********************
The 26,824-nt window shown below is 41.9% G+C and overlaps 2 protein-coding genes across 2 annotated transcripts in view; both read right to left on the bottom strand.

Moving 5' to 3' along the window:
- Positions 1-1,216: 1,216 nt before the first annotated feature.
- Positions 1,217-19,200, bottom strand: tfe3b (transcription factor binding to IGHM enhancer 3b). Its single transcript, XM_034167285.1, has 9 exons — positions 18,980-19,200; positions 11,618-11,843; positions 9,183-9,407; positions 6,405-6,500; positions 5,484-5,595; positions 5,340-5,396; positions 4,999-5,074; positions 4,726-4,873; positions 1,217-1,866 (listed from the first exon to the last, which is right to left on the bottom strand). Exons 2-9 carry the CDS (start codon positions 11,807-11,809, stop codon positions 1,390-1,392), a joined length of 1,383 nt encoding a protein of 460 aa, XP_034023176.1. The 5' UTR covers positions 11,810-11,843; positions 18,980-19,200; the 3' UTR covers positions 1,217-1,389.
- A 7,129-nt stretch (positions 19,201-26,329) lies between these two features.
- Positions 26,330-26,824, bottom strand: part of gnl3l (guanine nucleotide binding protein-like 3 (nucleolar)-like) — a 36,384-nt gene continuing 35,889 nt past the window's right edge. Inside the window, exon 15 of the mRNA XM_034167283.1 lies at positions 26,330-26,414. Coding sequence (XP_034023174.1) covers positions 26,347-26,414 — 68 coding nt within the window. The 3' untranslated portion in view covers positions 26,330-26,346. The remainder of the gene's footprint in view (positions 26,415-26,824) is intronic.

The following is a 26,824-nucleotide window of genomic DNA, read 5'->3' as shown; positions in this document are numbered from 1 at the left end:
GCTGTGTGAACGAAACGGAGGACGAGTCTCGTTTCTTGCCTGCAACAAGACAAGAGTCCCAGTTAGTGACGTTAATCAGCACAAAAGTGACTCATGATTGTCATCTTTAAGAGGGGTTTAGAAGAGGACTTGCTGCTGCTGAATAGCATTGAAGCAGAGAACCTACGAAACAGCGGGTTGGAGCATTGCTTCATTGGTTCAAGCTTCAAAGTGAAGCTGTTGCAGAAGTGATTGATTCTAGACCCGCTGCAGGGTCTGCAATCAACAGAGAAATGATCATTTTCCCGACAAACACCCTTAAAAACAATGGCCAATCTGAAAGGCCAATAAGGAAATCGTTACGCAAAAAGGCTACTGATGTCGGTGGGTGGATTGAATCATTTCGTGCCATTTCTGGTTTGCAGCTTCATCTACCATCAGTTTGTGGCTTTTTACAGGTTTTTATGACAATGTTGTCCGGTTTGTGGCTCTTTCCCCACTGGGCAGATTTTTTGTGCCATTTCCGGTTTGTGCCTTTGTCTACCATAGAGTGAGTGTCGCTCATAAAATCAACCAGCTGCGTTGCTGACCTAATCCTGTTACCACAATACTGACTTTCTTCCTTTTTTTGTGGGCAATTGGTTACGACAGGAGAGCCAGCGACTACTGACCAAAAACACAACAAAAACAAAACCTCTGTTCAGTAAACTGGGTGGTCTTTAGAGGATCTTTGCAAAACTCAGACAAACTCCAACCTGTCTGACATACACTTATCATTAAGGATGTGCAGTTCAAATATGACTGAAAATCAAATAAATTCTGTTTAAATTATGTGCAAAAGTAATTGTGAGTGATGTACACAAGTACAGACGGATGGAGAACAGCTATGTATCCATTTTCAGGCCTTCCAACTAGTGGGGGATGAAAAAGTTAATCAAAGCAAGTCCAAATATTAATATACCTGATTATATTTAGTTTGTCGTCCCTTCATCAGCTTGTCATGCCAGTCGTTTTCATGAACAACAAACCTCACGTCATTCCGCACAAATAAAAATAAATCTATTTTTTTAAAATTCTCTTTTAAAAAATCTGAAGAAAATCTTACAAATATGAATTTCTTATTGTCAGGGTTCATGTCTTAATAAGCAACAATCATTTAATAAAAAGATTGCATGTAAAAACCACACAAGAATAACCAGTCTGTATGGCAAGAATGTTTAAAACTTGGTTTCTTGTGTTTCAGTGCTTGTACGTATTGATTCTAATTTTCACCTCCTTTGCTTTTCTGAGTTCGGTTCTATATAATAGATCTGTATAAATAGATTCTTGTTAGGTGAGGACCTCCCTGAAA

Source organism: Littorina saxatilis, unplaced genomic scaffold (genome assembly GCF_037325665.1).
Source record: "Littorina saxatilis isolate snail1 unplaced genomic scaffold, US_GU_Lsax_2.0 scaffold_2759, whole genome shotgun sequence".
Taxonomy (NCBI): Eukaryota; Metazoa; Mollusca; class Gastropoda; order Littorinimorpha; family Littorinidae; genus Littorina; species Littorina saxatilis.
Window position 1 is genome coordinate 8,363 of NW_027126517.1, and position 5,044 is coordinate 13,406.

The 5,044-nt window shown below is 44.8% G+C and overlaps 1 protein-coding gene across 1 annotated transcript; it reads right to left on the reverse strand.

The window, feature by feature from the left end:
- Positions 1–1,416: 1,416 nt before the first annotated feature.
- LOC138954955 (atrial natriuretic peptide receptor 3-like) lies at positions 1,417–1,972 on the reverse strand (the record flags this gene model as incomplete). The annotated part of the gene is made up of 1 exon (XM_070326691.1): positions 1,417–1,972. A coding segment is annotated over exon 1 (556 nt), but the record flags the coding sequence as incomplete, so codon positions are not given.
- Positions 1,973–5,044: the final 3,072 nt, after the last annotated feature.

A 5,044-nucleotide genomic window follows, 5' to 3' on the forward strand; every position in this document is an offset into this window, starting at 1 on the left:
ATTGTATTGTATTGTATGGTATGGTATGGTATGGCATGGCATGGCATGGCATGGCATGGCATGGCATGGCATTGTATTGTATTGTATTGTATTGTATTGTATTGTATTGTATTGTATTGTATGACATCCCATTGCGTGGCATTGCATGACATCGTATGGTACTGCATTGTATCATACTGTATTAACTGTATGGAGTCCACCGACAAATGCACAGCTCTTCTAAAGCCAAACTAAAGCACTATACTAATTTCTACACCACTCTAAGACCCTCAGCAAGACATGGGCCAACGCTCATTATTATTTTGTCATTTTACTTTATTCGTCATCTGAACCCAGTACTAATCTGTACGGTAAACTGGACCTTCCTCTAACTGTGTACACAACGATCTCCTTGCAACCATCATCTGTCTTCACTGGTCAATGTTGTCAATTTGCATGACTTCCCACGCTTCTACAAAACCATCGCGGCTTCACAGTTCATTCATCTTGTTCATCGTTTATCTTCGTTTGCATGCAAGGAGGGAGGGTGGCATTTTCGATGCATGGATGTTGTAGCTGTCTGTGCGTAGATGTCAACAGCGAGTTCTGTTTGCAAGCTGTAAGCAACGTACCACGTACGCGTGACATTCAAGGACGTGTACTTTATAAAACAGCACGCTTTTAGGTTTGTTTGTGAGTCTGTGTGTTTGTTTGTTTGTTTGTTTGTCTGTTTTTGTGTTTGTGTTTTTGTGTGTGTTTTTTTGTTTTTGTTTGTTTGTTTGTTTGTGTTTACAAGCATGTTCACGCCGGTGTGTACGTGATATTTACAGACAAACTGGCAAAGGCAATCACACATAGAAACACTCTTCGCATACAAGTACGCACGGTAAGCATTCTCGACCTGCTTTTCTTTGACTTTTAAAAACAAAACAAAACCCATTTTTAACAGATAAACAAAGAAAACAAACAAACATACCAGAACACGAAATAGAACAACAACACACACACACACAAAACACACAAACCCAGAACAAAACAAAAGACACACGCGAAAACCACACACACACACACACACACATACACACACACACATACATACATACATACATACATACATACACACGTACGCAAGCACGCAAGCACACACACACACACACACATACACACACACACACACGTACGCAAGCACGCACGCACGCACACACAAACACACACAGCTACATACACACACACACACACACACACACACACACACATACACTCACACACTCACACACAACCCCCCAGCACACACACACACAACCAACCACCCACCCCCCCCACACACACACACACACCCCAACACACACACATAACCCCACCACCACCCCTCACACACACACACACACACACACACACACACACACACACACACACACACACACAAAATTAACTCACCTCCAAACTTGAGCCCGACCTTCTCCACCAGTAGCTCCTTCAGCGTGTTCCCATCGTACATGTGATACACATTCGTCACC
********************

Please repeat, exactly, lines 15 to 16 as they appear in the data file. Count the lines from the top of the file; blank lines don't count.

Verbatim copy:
- Positions 1–1,416: 1,416 nt before the first annotated feature.
- LOC138954955 (atrial natriuretic peptide receptor 3-like) lies at positions 1,417–1,972 on the reverse strand (the record flags this gene model as incomplete). The annotated part of the gene is made up of 1 exon (XM_070326691.1): positions 1,417–1,972. A coding segment is annotated over exon 1 (556 nt), but the record flags the coding sequence as incomplete, so codon positions are not given.